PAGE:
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To anyone thinking Mahler is obsessed with death – and certainly his last two symphonies were written when he knew he was dying – the fact the 5th Symphony opens with a funeral march may seem daunting.

On the other hand, considering where this token of death leads us, it is not something we haven't experienced before: there are famous funeral marches in Beethoven’s Eroica or Chopin’s B-flat Minor Piano Sonata, much less Mahler’s own 1st Symphony (with its odd minor-mode version of Frere Jacques).

However, it seems odd to start a heroic symphony – which in essence it seems to be – with the death of the hero. Where do you go from there?

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Alan Gilbert conducts the National German Radio Symphony: 1st Movement (in two clips)



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From this tragic opening, the dramatic 2nd Movement (marked “Stormy, agitated, with great vehemence”) may seem an unexpected contrast, but Mahler is full of such emotional shifts.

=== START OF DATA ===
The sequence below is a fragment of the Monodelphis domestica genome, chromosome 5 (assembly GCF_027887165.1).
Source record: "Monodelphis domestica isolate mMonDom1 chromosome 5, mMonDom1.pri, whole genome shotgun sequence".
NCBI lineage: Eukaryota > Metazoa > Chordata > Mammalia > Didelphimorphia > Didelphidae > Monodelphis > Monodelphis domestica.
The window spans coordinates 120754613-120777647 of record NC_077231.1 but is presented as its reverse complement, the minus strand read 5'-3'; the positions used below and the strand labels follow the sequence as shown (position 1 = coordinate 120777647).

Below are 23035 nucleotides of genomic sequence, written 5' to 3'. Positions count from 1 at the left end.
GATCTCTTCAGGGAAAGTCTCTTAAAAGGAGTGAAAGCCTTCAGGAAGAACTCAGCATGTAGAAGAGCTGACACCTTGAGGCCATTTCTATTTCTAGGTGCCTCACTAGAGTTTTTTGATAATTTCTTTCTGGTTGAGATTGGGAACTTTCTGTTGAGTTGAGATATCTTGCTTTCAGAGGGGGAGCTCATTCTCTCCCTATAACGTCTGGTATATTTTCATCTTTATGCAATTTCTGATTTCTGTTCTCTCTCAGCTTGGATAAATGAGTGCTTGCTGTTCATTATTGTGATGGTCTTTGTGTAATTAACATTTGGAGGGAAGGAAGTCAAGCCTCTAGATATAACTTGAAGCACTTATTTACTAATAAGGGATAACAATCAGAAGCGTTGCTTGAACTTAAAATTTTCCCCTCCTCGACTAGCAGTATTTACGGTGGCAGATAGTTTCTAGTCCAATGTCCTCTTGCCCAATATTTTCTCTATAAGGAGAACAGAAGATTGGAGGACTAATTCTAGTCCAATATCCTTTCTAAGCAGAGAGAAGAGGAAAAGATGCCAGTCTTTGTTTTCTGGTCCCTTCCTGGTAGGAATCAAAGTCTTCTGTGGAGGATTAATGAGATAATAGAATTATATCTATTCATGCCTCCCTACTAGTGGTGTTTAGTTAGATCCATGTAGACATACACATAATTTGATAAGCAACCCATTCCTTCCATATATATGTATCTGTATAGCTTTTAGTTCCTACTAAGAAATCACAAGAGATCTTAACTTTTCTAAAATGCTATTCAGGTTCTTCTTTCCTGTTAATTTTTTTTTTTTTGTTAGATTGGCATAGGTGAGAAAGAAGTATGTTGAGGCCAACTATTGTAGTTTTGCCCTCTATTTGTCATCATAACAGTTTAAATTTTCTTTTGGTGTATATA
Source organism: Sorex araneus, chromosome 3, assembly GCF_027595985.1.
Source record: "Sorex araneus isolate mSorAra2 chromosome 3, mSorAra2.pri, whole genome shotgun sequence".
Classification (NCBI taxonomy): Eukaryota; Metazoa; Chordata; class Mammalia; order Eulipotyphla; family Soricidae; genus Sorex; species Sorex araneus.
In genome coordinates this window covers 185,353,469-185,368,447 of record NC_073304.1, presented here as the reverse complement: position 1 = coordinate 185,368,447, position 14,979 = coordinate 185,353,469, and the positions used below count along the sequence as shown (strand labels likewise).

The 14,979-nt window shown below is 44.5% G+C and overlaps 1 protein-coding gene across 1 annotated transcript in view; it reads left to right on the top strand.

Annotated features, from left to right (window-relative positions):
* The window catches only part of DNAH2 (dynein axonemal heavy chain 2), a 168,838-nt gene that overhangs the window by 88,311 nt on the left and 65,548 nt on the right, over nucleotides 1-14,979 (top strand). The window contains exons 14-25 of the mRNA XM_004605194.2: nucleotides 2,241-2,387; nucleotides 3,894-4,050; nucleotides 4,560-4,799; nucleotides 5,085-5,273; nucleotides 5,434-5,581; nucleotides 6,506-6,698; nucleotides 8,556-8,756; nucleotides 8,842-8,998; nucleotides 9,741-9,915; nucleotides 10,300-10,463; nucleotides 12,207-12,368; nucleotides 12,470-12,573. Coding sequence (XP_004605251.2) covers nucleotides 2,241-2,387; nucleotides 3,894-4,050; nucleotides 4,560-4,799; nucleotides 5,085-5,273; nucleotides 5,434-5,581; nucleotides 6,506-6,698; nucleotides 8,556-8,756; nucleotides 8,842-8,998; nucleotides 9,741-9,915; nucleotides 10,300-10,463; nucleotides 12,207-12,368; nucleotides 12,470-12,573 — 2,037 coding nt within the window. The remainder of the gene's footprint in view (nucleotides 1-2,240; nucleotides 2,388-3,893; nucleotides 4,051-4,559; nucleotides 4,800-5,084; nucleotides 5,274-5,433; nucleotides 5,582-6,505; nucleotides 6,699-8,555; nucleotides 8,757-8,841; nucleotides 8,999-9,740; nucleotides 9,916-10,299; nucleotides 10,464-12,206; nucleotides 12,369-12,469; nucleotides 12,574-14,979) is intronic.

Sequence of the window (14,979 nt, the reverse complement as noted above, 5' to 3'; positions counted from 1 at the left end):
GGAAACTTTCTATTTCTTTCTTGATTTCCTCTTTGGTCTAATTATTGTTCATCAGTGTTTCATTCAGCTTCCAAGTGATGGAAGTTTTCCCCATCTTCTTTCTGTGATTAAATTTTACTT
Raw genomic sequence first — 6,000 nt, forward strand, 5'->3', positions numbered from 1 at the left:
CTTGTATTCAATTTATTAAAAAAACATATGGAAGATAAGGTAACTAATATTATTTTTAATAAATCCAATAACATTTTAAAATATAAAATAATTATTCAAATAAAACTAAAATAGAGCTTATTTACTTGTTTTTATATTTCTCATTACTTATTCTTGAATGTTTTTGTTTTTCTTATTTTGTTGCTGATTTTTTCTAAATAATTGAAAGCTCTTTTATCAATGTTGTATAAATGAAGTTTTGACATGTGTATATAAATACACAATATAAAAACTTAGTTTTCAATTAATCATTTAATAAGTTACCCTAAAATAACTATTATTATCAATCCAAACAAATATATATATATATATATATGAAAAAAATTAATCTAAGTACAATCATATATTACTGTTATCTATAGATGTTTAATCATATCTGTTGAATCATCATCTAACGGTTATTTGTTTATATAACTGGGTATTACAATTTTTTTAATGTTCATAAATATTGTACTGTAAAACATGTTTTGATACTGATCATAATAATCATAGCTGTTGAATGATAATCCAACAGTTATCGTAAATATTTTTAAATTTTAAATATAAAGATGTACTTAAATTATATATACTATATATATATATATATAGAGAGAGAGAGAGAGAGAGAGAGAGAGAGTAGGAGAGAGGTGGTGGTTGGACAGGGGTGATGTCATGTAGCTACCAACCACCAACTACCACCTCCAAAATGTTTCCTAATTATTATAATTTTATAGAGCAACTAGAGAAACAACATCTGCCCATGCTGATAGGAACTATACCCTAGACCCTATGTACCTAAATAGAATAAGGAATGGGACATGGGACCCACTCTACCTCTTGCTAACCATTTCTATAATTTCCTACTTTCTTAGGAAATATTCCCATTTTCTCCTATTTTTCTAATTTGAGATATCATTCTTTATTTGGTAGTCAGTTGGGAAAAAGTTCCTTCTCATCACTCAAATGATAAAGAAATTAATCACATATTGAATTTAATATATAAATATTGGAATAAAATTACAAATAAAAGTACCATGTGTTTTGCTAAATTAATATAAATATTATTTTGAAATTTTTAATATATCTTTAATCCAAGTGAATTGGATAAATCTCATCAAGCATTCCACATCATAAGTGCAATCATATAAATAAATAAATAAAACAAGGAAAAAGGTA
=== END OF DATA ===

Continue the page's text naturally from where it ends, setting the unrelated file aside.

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Not a great recording, but it’s Georg Solti and the Chicago Symphony on tour in Tokyo with the 2nd Movement:



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After this, yet another stark contrast: now, we hear a whirlwind of a life-affirming scherzo, a flood of experiences swirling around us in joyful chaos. This is actually, as Mahler himself said, the heart of the entire symphony. Curiously, it was also the first music from the symphony he composed.

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Osmo Vänskä conducts the Minnesota Orchestra at the London Proms:

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The Adagietto, the most familiar movement of the symphony, becomes a dream-like respite, all strings and harp in its luxurious undulations.

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Claudio Abbado conducts the Lucerne Festival Orchestra in the “Adagietto” from Mahler’s Symphony No. 5:

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The finale, then, gradually wakes us up to another vibrant confirmation, complete with a grand chorale and a rush to victory at the end.

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Georg Solti conducts the Chicago Symphony in this London (Decca) Recording (sorry, couldn’t find a decent live performance/recording…)